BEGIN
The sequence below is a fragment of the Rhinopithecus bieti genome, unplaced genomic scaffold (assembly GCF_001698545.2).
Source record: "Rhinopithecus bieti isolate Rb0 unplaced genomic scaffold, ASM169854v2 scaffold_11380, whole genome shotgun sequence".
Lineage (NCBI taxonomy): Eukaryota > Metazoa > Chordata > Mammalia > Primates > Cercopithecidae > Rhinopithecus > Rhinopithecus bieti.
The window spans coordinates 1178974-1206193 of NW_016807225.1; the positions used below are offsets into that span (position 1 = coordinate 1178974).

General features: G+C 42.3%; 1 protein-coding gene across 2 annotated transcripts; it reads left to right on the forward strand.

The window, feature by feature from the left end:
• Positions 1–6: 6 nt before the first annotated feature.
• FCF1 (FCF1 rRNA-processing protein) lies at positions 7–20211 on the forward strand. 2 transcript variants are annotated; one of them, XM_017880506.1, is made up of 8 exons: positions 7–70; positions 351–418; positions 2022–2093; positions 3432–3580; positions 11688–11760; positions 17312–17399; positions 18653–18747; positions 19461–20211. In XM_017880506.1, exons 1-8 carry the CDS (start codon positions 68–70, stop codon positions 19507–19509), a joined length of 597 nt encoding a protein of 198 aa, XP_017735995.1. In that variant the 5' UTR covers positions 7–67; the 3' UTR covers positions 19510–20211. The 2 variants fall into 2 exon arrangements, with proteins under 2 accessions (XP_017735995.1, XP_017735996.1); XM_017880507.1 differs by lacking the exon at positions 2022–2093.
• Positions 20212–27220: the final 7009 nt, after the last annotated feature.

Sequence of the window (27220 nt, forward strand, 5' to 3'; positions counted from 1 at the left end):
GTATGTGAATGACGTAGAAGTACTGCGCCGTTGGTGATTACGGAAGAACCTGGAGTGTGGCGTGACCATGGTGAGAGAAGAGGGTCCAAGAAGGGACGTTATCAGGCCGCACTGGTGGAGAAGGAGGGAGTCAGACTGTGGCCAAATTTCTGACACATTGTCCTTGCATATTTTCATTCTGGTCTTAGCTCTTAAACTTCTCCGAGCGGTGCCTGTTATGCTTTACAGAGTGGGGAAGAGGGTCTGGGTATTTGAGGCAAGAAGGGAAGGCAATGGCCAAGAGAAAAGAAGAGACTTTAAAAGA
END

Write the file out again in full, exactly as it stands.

The sequence below is a fragment of the Rhinopithecus bieti genome, unplaced genomic scaffold (assembly GCF_001698545.2).
Source record: "Rhinopithecus bieti isolate Rb0 unplaced genomic scaffold, ASM169854v2 scaffold_11380, whole genome shotgun sequence".
Lineage (NCBI taxonomy): Eukaryota > Metazoa > Chordata > Mammalia > Primates > Cercopithecidae > Rhinopithecus > Rhinopithecus bieti.
The window spans coordinates 1178974-1206193 of NW_016807225.1; the positions used below are offsets into that span (position 1 = coordinate 1178974).

General features: G+C 42.3%; 1 protein-coding gene across 2 annotated transcripts; it reads left to right on the forward strand.

The window, feature by feature from the left end:
• Positions 1–6: 6 nt before the first annotated feature.
• FCF1 (FCF1 rRNA-processing protein) lies at positions 7–20211 on the forward strand. 2 transcript variants are annotated; one of them, XM_017880506.1, is made up of 8 exons: positions 7–70; positions 351–418; positions 2022–2093; positions 3432–3580; positions 11688–11760; positions 17312–17399; positions 18653–18747; positions 19461–20211. In XM_017880506.1, exons 1-8 carry the CDS (start codon positions 68–70, stop codon positions 19507–19509), a joined length of 597 nt encoding a protein of 198 aa, XP_017735995.1. In that variant the 5' UTR covers positions 7–67; the 3' UTR covers positions 19510–20211. The 2 variants fall into 2 exon arrangements, with proteins under 2 accessions (XP_017735995.1, XP_017735996.1); XM_017880507.1 differs by lacking the exon at positions 2022–2093.
• Positions 20212–27220: the final 7009 nt, after the last annotated feature.

Sequence of the window (27220 nt, forward strand, 5' to 3'; positions counted from 1 at the left end):
GTATGTGAATGACGTAGAAGTACTGCGCCGTTGGTGATTACGGAAGAACCTGGAGTGTGGCGTGACCATGGTGAGAGAAGAGGGTCCAAGAAGGGACGTTATCAGGCCGCACTGGTGGAGAAGGAGGGAGTCAGACTGTGGCCAAATTTCTGACACATTGTCCTTGCATATTTTCATTCTGGTCTTAGCTCTTAAACTTCTCCGAGCGGTGCCTGTTATGCTTTACAGAGTGGGGAAGAGGGTCTGGGTATTTGAGGCAAGAAGGGAAGGCAATGGCCAAGAGAAAAGAAGAGACTTTAAAAGA